In another interview, he says:
“I think the best way to attract venture capital is to try and come up with a demonstration of whatever product or service it is and ideally take that as far as you can. Just see if you can sell that to real customers and start generating some momentum. The further along you can get with that, the more likely you are to get funding.”
Seek Out and Listen to Negative Feedback
Musk says it’s best to listen to the negative feedback. While it’s painful, you’ll get a lot out of it. He says that entrepreneurs should ask their friends what they don’t like about a particular product. The statement:
“Don’t tell me what you like, tell me what you don’t like.”
Is what Musk advises entrepreneurs to make clear.
If you don’t do this, friends will just tell you what they like. And while the negative feedback may be wrong, you know it’s coming from a good place and that they’re well-intentioned.
Reason from First Principles, Not Analogy
Musk says that the way people think is too bound to previous experience. He advises that it’s best to build your reasoning from the ground up. He says:
“You look at the fundamentals and construct your reasoning from that and then see if you have a conclusion that works or doesn’t work. And it may or may not be different from what people have done in the past. It’s harder to think that way, though.”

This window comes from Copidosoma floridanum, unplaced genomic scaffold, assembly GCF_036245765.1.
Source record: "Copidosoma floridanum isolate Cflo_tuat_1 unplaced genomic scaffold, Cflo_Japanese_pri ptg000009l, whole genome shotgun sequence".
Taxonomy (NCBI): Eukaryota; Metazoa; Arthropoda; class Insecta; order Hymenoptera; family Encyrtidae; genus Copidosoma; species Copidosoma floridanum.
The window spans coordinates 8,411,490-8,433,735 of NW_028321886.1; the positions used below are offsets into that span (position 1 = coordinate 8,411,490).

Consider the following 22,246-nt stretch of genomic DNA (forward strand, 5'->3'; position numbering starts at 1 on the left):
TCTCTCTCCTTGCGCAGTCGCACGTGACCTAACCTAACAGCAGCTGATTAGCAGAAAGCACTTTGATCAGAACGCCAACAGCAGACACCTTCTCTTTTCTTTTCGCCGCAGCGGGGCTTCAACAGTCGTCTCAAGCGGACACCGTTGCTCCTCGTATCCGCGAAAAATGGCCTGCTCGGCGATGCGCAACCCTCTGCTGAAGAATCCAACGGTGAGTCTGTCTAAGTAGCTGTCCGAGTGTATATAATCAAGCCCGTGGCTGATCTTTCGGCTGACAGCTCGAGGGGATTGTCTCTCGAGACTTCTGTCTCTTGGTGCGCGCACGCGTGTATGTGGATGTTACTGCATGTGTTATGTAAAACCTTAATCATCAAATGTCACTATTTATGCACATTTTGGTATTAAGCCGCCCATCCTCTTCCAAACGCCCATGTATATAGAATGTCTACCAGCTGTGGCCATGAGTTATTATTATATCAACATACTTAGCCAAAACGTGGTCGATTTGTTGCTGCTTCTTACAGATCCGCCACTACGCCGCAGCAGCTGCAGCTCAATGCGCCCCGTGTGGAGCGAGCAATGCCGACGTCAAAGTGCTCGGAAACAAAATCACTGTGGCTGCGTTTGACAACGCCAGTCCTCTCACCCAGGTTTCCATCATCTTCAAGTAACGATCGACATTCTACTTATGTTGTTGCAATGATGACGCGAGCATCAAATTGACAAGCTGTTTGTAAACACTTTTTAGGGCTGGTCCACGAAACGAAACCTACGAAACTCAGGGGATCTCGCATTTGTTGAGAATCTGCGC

He reiterates this during an interview with Charlie Rose:
“Boil things down to the most fundamental truths and say ‘okay, what are we sure is true’…and then reason up from there. That takes a lot more mental energy.”
As an example, Musk points to people who say that “battery packs are expensive and that’s the way they’ll always be.” People think this because that’s the way battery packs have been in the past. Musk says that if you apply that reasoning to anything new, then you will never be able to get to that new thing. For instance, people said that we didn’t need cars because we had horses and there was grass everywhere for the horses to eat. Cars can’t be done because people don’t buy gasoline.
For batteries, it has historically cost $600 per kilowatt hour. Reasoning by analogy would tell you it’s not going to be much better than that in the future. But the “first principles” way of thinking asks what the material constituents of the battery are (cobalt, nickel, aluminum, carbon, polymers for separation, and a steel can) and the cost if you bought them on the London Metal Exchange. If you did this, you’d find that they really total about $80 per kilowatt hour. You then need to put all these constituents together and combine them into the shape of a battery cell. By using this method, you’ll realize that thinking by analogy is shallow and that “first principles” leads to new innovations and cheaper batteries.